In Re Pacific-atlantic Trading Company, a Californiacorporation, Debtor.edward F. Towers, Trustee, for Pacific Atlantic Tradingcompany, a California Corporation, Plaintiff-appellee, v. United States of America and Internal Revenue Service,defendants-appellants, 64 F.3d 1292 (9th Cir. 1995)

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U.S. Court of Appeals for the Ninth Circuit - 64 F.3d 1292 (9th Cir. 1995)

Argued and Submitted June 15, 1995. Decided Aug. 23, 1995


Gary D. Gray, Tax Div., U.S. Dept. of Justice, Washington, DC, for defendants-appellants.

Dennis D. Davis, Goldberg, Stinnett, Meyers & Davis, San Francisco, CA, for plaintiff-appellee.

Appeal from the United States District Court for the Northern District of California.

Before: HUG, ALARCON, and TROTT, Circuit Judges.

ALARCON, Circuit Judge:


The United States of America ("Government") appeals from the district court's order affirming the judgment of the bankruptcy court. The district court ruled that the Government's claim for 1988 income taxes, filed as an administrative claim in Pacific Atlantic Trading Company's ("PATCO") Chapter 7 bankruptcy, was not an allowable administrative expense because: (1) the taxes were taxes of a kind specified in 11 U.S.C. § 507(a) (7) (A) (iii) (1988)1  and thus specifically excepted from allowance as an administrative expense pursuant to 11 U.S.C. § 503(b) (1) (B) (i); and (2) alternatively, the taxes were not incurred by the estate. The district court also held that the 1988 tax liability should be distributed with late-filed, non-priority claims pursuant to 11 U.S.C. § 726(a) (3) rather than with priority claims under 11 U.S.C. § 726(a) (1) because the Government failed to file a timely proof of claim.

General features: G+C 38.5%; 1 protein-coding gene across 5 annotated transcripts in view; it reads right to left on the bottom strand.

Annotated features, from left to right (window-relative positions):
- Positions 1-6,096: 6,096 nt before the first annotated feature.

The Government contends that its claim for PATCO's 1988 income taxes is entitled to first priority as an administrative expense rather than seventh priority as an unsecured tax claim because the taxes were incurred by the estate and were not taxes of a kind specified in Sec. 507(a) (7). The Government also asserts that the district court erred in refusing the 1988 tax liability first distribution with other priority claims pursuant to Sec. 726(a) (1), despite the Government's failure to file a timely proof of claim. We affirm the portion of the district court's judgment concluding that the Government's claim for PATCO's pre-petition 1988 income taxes does not qualify as an administrative expense. We reverse the district court's ruling that PATCO's tax liability for 1988 be distributed with late-filed, non-priority claims.

BACKGROUND

The facts and procedural history in this case are not in dispute. PATCO was in the business of importing and exporting foodstuffs and other goods between the United States and the Far East. From 1985 to 1988, PATCO's president and chief executive officer, Peter Chui Lin Wong, and his wife, Dorothy Chao, fraudulently obtained lines of credit by submitting false bills of lading to various banks for collection of "phantom" shipments of goods to customers in Hong Kong, and by submitting other bills of lading to more than one bank for collection. During 1988, PATCO defaulted on these numerous lines of credit. The funds were not repaid, and Wong and Chao pled guilty to charges of bank fraud in 1990.

On September 15, 1988, PATCO's creditors filed an involuntary petition against PATCO pursuant to the provisions of Chapter 7 of the Bankruptcy Code. On October 31, 1988, an order for relief was granted and Edward F. Towers was appointed as interim Trustee ("Trustee"). The order for relief and appointment of trustee was entered on November 2, 1988 in the bankruptcy court docket. Shortly thereafter, on December 31, 1988, PATCO's 1988 taxable year for federal income tax purposes ended. The trustee failed to file PATCO's federal income tax return by the due date of March 15, 1989.